Now that Mario has conquered the far reaches of outer space, it's hard to imagine that he ever navigated a world as primitive as the original Mushroom Kingdom.
Actually, "navigate" pays Super Mario Bros. a little too much credit. With the help of Nintendo's re-release of Super Mario All-Stars, thousands of players will rediscover that they can only move in one major direction for the entirety of the plumber's first adventure. It has no vertical climbing sections like those in Mario 2 and definitely none of the backtracking of Mario 3.
Still, the game manages to incorporate a number of hidden exits, subterranean shortcuts, and carefree cloud rides without ever letting the screen scroll any direction but right. In fact, Super Mario Bros.' inability to backtrack provides several unique experiences the series has never managed to recreate.
Those with an eye for game design have written entire articles on the first two screens of Super Mario Bros. and the subtle tutorials held within. One of the most significant is the way the first screen urges the player toward the right by positioning Mario on the far left. This urge to move forward, combined with the knowledge that you can never turn back once the screen has moved on, provides a strong sense of momentum. No other game in the series can quite top Super Mario Bros.' sensation of forward motion because none of them chase the player down with a massive, invisible wall that threatens to ruin them if they chicken out mid jump.
The next major lesson is only a few screens away from the beginning. New players won't realize it, but veterans have a decision to make in the game's first series of pipes. One of the tubes can net you a few coins before spitting you out near the level's exit (the better for speed runs), but you'll miss out on a nearby 1-Up mushroom hidden in an invisible block if you take the underground shortcut. The extra life is more valuable, but once you're experienced enough to be aware of it, you may just be in a hurry to reach the warp point in the next stage. If this were any other Mario game, you could pass up the pipe, grab the life, then return and still save a bit of time. That oppressive screen refuses to budge once you've made any forward progress, though, so you're forced to make a decision.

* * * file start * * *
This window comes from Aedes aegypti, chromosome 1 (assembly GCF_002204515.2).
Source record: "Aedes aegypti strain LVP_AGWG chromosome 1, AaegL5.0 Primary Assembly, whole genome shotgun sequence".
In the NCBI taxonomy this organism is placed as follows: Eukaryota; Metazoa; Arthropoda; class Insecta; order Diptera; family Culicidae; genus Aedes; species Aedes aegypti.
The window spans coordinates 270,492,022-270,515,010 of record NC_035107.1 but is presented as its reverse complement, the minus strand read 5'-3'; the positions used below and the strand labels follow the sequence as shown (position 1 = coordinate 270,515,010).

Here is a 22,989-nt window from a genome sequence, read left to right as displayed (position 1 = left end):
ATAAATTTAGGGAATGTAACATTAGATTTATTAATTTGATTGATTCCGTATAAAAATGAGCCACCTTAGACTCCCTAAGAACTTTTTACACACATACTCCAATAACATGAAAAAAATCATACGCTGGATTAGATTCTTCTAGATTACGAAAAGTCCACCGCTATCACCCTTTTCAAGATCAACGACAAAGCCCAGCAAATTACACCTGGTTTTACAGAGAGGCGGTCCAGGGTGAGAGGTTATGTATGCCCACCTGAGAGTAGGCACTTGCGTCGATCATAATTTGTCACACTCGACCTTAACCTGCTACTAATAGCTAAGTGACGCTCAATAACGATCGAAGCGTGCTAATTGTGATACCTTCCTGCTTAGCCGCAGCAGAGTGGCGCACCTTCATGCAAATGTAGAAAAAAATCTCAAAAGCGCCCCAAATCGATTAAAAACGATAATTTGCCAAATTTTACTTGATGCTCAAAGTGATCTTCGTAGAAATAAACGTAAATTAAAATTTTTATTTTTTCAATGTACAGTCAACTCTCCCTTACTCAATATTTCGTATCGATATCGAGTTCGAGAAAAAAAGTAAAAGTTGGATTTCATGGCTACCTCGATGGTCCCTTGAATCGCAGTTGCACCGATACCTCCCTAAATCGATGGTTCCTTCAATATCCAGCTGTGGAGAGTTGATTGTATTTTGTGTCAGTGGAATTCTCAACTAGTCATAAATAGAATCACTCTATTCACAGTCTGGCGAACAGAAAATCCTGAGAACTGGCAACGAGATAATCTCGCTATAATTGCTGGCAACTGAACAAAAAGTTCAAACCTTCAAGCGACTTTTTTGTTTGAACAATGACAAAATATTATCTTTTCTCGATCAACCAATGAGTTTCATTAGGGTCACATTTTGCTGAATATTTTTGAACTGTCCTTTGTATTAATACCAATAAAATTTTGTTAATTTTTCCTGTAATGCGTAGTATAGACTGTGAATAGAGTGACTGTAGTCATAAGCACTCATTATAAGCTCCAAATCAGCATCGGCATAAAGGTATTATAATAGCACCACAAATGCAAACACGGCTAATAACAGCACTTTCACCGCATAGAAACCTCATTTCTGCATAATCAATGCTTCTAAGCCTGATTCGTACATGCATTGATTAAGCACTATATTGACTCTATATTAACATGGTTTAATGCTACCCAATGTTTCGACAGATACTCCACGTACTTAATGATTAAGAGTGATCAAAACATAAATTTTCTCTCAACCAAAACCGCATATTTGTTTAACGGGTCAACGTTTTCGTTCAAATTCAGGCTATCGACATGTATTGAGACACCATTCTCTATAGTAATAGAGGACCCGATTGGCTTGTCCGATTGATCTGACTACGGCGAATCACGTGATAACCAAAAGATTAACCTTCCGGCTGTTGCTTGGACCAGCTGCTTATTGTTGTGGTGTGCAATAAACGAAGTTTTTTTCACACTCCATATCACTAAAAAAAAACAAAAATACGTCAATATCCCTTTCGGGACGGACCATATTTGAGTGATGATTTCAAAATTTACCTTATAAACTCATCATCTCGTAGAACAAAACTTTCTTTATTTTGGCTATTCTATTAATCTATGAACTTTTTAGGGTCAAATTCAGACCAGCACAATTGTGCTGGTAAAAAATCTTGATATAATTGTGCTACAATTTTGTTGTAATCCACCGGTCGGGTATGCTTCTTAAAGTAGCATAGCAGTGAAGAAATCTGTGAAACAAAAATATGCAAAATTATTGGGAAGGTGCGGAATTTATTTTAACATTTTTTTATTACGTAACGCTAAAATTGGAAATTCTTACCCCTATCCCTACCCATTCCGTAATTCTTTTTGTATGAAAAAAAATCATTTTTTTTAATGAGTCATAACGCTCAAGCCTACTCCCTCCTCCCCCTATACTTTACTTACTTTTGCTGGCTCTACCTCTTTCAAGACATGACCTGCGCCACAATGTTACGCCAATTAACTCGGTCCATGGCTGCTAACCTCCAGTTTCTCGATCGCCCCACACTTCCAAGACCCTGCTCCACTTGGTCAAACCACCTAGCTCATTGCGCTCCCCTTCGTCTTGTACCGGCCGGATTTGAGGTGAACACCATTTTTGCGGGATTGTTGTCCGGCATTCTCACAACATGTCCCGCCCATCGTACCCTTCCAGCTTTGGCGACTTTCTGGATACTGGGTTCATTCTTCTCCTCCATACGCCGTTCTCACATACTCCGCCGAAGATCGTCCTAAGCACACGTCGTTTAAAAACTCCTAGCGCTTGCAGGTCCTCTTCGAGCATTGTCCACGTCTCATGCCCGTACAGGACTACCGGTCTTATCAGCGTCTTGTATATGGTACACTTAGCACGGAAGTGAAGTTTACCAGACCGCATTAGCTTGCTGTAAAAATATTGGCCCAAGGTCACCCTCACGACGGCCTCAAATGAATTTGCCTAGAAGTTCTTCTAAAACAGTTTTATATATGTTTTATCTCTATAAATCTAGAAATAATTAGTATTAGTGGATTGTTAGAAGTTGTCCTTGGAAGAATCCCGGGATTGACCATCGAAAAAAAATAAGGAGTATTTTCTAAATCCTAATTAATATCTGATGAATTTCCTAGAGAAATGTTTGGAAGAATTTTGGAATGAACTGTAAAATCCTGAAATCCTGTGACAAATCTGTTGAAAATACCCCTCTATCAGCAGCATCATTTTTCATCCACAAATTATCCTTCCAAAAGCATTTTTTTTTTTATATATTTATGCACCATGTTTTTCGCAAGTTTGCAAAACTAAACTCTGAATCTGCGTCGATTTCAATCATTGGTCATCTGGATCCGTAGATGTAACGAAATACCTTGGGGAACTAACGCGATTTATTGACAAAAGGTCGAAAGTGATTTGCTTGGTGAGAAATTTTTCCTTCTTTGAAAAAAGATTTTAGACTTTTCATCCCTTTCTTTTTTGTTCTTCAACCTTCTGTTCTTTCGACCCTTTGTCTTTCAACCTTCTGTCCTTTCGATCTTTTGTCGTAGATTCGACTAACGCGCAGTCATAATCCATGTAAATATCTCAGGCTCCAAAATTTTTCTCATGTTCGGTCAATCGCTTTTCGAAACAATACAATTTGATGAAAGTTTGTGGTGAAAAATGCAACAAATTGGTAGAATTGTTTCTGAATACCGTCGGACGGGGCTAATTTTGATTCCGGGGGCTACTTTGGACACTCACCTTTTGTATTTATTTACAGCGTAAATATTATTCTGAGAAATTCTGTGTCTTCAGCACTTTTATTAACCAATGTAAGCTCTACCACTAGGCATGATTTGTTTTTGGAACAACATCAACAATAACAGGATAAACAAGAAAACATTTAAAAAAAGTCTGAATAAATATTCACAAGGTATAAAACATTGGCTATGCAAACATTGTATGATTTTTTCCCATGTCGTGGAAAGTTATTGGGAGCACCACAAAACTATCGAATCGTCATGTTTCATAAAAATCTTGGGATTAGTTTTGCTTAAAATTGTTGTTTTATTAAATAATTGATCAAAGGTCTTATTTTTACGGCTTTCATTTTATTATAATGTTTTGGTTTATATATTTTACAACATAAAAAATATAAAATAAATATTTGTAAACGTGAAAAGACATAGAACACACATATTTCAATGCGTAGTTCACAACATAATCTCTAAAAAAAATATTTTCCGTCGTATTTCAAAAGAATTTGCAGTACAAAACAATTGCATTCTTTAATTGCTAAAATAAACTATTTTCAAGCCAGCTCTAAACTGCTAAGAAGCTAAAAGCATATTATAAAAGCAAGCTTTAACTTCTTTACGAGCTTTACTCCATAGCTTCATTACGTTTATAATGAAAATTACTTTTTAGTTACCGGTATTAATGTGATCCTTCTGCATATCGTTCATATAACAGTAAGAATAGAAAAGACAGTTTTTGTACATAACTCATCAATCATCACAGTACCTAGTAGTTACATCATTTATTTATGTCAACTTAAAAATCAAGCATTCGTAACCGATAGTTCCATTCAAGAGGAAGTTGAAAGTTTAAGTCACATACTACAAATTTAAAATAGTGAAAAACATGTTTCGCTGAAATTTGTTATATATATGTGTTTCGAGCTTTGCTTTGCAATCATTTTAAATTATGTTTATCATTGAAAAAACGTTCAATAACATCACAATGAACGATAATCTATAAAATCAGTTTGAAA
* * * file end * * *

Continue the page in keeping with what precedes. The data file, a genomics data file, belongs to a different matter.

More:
At the end of each non-castle level waits a menacing flag. If you can reach the very top of the pole, you earn 5,000 points. These points aren’t the game’s focus, but players are still interested in the satisfying sensation that comes with reaching the flag, even if they don’t care about the high score earned by doing so. The New Super Mario Bros. games brought the flags back, but the modern features of those games (like screens that can scroll up, down, left, and right) only showcase how the original's restriction makes skillful platforming more rewarding. By the time you see the flag, your success is almost always guaranteed, so that last difficult yet inconsequential jump is more of a tiny victory lap. Stopping and resetting if you botch the approach later games defeats the entire point of the flag as a fun bonus challenge.
It's doubtful any game today could get away with scrolling in only one direction without critics slamming it in their reviews. Still, it's easy to give Super Mario Bros. a pass considering the role it plays as probably the most-famous video game of all time. I wouldn't devote 600 words spinning what can be a frustrating flaw into a creative feature for just any old game. Thankfully, Super Mario Bros. isn't just any old game.